Disenfranchised grief: you may have heard this term thrown around and wondered what it is all about. Disenfranchised grief is an example of a very common grief experience that can sound very abstract and academic.
It has a crazy name and is often talked about in academic articles rather than in real-life settings, but we find that knowing what disenfranchised grief is actually very helpful for people who are grieving. Even if it doesn’t relate to you specifically, it may make you a better friend or support to another griever.
Okay, so what is this crazy term all about? If one is disenfranchised they have been deprived the right to something. So ‘disenfranchised grief’ would imply that anyone experiencing this type of grief has been denied the right to grieve
Intuitively (if you have never suffered this sort of loss) it may seem strange to imagine how one could be deprived the right to grieve. Grief is personal, right? We say that all the time. So, who could possibly deprive me my right to do something so personal?
Society, that’s who!
Just like society dictates rules for how to act, dress, speak and operate in the world, society also dictates rules around grief and these rules can be subtle or explicit. Typically, it isn’t until a person experiences the death of a loved one that they are even completely aware of the attitudes and expectations. For example, expectations to grieve a certain way, for a certain length of time, the pressure to get over it, to stop talking about it, etc.
Disenfranchised grief takes “grief rules” to another level by dictating who is entitled to grieve and, in turn, who receives support, acknowledgment, and validation in their grief. The stinging pain of these societal expectations can feel excruciating when your relationship with someone significant is not acknowledged or the impact of their death is minimized.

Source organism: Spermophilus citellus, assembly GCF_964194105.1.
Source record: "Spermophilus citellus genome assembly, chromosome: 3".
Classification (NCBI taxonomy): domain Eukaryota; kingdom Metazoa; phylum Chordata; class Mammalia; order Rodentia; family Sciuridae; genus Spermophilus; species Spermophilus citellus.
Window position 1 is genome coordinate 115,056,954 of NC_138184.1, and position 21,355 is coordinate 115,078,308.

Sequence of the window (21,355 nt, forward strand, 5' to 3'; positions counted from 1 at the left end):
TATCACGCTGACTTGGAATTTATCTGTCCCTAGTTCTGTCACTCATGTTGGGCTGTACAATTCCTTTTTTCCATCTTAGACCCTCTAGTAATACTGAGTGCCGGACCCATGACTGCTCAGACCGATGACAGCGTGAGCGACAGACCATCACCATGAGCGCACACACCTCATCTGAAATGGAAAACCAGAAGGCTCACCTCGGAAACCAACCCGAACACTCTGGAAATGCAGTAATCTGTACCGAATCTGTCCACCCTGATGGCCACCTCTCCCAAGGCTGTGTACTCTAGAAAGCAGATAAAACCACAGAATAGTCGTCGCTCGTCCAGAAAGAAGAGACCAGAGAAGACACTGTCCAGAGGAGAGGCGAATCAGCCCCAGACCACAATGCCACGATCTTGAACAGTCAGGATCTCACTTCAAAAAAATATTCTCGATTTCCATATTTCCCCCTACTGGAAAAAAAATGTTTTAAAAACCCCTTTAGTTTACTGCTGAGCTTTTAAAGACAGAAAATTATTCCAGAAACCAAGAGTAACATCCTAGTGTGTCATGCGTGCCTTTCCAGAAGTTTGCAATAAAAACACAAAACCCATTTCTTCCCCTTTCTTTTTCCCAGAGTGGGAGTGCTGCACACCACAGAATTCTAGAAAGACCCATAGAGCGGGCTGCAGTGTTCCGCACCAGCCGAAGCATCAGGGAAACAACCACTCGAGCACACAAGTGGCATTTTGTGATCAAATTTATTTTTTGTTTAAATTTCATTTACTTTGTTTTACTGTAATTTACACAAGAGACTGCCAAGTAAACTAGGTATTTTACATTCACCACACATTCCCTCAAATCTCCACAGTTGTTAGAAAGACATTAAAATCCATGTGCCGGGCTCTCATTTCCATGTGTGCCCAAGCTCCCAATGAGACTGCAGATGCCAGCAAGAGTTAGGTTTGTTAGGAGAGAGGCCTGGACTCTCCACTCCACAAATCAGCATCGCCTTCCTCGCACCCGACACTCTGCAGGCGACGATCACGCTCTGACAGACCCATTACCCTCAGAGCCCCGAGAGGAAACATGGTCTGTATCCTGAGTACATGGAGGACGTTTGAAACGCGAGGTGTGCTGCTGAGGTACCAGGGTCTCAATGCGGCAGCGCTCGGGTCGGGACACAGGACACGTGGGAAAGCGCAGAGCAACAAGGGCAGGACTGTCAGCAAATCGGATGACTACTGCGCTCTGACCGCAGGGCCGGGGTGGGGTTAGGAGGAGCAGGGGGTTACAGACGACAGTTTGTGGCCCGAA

Grief becomes disenfranchised when you don’t have societal validation of our loss and subsequent grieving process. Society says you shouldn’t be grieving, so you feel like you can’t talk about it. You can’t find support. You feel alone. You think your feelings are wrong.
If only it were that easy . . . These rules, though they may sound exclusively external, are things that people internalize every day. When everyone is saying you have no right to grieve or you are grieving wrong, it is hard not to believe it on some level.
And if you don’t have support from those closest to you, it becomes even more difficult to adjust to life after a death. You may constantly feel the need to hide your grief for fear of making others uncomfortable or being alienated. You may feel no one understands you. It is starting to sound like a pretty lonely place, eh?
This is an incredibly complex topic and if you want to explore it further, Kenneth Doka is the guy to start with. He is the person that gave this experience a name back in the mid-1980s. His book on this topic is the foundation for much of the further theory and discussion of disenfranchised grief.
Today we are keeping it to the basics that a griever should understand, which is basically that disenfranchised grief can arise anytime a person feels that society has denied their “need, right, role, or capacity to grieve” (Doka, 1989). This happens for all sorts of reasons and in all sorts of ways, but here are some basics:
Society says the relationship isn’t important, so grief is not acknowledged
This often happens when your relationship to the deceased is one that society interprets as more distant and not worthy of grief. Societal rules often dictate that we grieve “blood” relatives and as we get beyond that circle we find lesser acknowledgement of the impact of a death. It would be impossible to imagine an exhaustive list, but some disenfranchised losses that fall into this category may be:
- Death of an ex-spouse
- Death of a co-worker
- Death of a pet
- Death of an online friend (cyber loss)
- Death of a same-sex partner
- Miscarriage or stillbirth
- Death of a step-child/step-parent
- Death of a foster child/foster parent
- Death of other non-blood relationships (friends, boyfriend/girlfriend in-laws, neighbors, etc)
The death is stigmatized by society.